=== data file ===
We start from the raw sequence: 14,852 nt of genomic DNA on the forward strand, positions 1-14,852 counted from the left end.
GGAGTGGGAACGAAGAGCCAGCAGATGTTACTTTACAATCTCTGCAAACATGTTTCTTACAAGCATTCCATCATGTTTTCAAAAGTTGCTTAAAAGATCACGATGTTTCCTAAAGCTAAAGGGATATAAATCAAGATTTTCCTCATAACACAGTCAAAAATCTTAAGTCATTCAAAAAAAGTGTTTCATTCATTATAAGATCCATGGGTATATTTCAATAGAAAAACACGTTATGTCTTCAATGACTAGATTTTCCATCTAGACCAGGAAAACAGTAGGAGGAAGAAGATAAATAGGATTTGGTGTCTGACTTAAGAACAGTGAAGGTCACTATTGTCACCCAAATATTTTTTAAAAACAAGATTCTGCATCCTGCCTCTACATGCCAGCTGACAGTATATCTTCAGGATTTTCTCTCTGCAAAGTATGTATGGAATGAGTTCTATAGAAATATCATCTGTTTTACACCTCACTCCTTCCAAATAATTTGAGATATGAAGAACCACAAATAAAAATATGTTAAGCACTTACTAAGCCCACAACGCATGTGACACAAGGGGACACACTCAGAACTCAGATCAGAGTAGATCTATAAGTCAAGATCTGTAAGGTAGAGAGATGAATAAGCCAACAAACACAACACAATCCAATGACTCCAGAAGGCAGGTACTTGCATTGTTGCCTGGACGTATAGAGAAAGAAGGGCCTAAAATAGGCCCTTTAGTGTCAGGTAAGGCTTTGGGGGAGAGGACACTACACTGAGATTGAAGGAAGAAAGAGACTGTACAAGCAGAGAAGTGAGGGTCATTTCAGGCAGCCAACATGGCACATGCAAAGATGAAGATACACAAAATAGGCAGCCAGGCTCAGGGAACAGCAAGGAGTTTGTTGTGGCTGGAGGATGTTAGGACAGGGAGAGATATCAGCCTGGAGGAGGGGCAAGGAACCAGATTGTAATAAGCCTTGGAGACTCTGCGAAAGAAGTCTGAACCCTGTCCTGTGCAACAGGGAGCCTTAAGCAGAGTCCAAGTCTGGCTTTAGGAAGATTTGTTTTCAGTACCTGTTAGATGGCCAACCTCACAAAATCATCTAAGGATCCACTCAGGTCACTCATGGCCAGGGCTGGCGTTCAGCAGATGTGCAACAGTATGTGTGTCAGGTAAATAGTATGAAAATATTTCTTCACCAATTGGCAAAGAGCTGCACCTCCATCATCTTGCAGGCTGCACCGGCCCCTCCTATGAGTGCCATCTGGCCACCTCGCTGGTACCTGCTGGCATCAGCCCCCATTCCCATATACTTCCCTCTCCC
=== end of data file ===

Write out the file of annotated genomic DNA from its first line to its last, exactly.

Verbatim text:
We start from the raw sequence: 14,852 nt of genomic DNA on the forward strand, positions 1-14,852 counted from the left end.
GGAGTGGGAACGAAGAGCCAGCAGATGTTACTTTACAATCTCTGCAAACATGTTTCTTACAAGCATTCCATCATGTTTTCAAAAGTTGCTTAAAAGATCACGATGTTTCCTAAAGCTAAAGGGATATAAATCAAGATTTTCCTCATAACACAGTCAAAAATCTTAAGTCATTCAAAAAAAGTGTTTCATTCATTATAAGATCCATGGGTATATTTCAATAGAAAAACACGTTATGTCTTCAATGACTAGATTTTCCATCTAGACCAGGAAAACAGTAGGAGGAAGAAGATAAATAGGATTTGGTGTCTGACTTAAGAACAGTGAAGGTCACTATTGTCACCCAAATATTTTTTAAAAACAAGATTCTGCATCCTGCCTCTACATGCCAGCTGACAGTATATCTTCAGGATTTTCTCTCTGCAAAGTATGTATGGAATGAGTTCTATAGAAATATCATCTGTTTTACACCTCACTCCTTCCAAATAATTTGAGATATGAAGAACCACAAATAAAAATATGTTAAGCACTTACTAAGCCCACAACGCATGTGACACAAGGGGACACACTCAGAACTCAGATCAGAGTAGATCTATAAGTCAAGATCTGTAAGGTAGAGAGATGAATAAGCCAACAAACACAACACAATCCAATGACTCCAGAAGGCAGGTACTTGCATTGTTGCCTGGACGTATAGAGAAAGAAGGGCCTAAAATAGGCCCTTTAGTGTCAGGTAAGGCTTTGGGGGAGAGGACACTACACTGAGATTGAAGGAAGAAAGAGACTGTACAAGCAGAGAAGTGAGGGTCATTTCAGGCAGCCAACATGGCACATGCAAAGATGAAGATACACAAAATAGGCAGCCAGGCTCAGGGAACAGCAAGGAGTTTGTTGTGGCTGGAGGATGTTAGGACAGGGAGAGATATCAGCCTGGAGGAGGGGCAAGGAACCAGATTGTAATAAGCCTTGGAGACTCTGCGAAAGAAGTCTGAACCCTGTCCTGTGCAACAGGGAGCCTTAAGCAGAGTCCAAGTCTGGCTTTAGGAAGATTTGTTTTCAGTACCTGTTAGATGGCCAACCTCACAAAATCATCTAAGGATCCACTCAGGTCACTCATGGCCAGGGCTGGCGTTCAGCAGATGTGCAACAGTATGTGTGTCAGGTAAATAGTATGAAAATATTTCTTCACCAATTGGCAAAGAGCTGCACCTCCATCATCTTGCAGGCTGCACCGGCCCCTCCTATGAGTGCCATCTGGCCACCTCGCTGGTACCTGCTGGCATCAGCCCCCATTCCCATATACTTCCCTCTCCC